TWN Info Service on WTO Issues (Oct03/6)
25 October 2003
Third World Network
Dear friends and colleagues
The Brazilian Foreign Minister, Mr Celson Amorim, was in Geneva a few days ago and gave a press briefing at the WTO.
Below is a report on the briefing by Goh Chien Yen of TWN.
with best wishes
G20 will stick together, says Brazil Foreign Minister
By Goh Chien Yen (TWN), Geneva, 23 October 2003
Brazilian Foreign Minister, Celso Amorim, has said that although some countries had left the Group of 20 developing countries (dealing with agriculture issues in the WTO), more countries would join the alliance when the negotiations begin again.
Speaking at a press briefing at the WTO on Wednesday evening, Mr Amorim said he was confident the G20 would stick together as it was a pragmatic group with concrete proposals. The group would also reach out to the poorer developing countries and take their concerns on board.
Mr Amorim was on a visit to Geneva where he attended a meeting of the G20, and also met with the Chairman of the General Council and the WTO Director General.
He said that the Director General recognizes that in order for there to be progress on the negotiations, the G20 has to be dealt with as one of the main interlocutors.
“I also had a rewarding meeting with the G20. There is a sense of unity and determination to work together towards a successful conclusion of the Round,” he said at the briefing.
However, it was pointed out that some countries have left the G20 and the cohesion of the group is questioned.
The Minister said, however, that he was confident that when the negotiations begin and gather pace, more countries will join the grouping. This is because, he pointed out “we are a pragmatic group, with concrete proposals.”
He later added that “the proof of the pudding is in the eating. In Cancun we stuck together. I don’t see any lack of cohesion on our proposal.”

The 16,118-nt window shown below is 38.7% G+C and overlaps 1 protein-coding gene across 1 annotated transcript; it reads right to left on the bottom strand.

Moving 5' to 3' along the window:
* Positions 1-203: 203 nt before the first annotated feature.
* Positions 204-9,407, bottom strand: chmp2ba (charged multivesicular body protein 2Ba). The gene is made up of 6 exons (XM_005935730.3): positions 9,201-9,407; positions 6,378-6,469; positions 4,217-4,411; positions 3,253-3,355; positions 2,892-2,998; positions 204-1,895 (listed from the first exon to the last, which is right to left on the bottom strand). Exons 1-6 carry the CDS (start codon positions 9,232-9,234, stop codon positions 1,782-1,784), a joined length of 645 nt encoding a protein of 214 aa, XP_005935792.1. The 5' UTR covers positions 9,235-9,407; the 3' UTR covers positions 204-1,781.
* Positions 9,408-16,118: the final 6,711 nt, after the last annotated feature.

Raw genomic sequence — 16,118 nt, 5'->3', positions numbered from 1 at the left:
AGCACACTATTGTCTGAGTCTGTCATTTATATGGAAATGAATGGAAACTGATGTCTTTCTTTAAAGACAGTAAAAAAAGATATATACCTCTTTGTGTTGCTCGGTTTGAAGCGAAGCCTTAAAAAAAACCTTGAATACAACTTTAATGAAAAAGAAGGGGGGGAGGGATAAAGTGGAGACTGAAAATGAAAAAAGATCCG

It requires “skillful engineering” to bring together so many countries, he said. “People think we cannot do it, but we did.” He also revealed that he just came from India and had several meetings with different ministries of the Indian government. India is a member of the G20 grouping.
Amorim also pointed out that the needs of the poorest countries have to be taken into account in the negotiations. In this regard, “one of the thing, we discussed when I met with the G20 Ambassadors is that we will continue to reach out to the other groups. Everybody has to show some degree of generosity, and we are willing to do so as well, taking into consideration of the interests of the LDCs such as trade preference erosion. The time when a few countries can impose their own interests on all is finished.”
On whether the Mexican Foreign Minister Derbez’s text issued in Cancun would form the basis of further negotiations, the Brazilian Minister said that this would be a matter for deeper discussion. On agriculture specifically, while Derbez’s text is not the best from the G20’s point of view, the grouping “will not have difficulty on starting from where they left off.”
This he continued, is also indicative of the grouping’s flexibility in order to make progress on the agriculture issue, when asked whether the grouping was willing to adopt a give and take approach to the negotiations. He also pointed out that the developing countries have been giving for a long time. “We gave more than we took during the Uruguay Round.”
On the Singapore issues, the Minister reminded that Brazil is not a demandeur, and that within certain parameters, they may be willingly to discuss the issues. However, he pointed out that “there is a great number of countries that are not willing to. In today’s context, you cannot write a paper and ignore the concerns of 80 countries. That is not the way to do it.”
On a further question whether the Singapore issues are presently off the negotiating table, the Minister pointed out that the agenda of the current round is overloaded, “if some issues are left behind, that would help in the conclusion of a successful round.”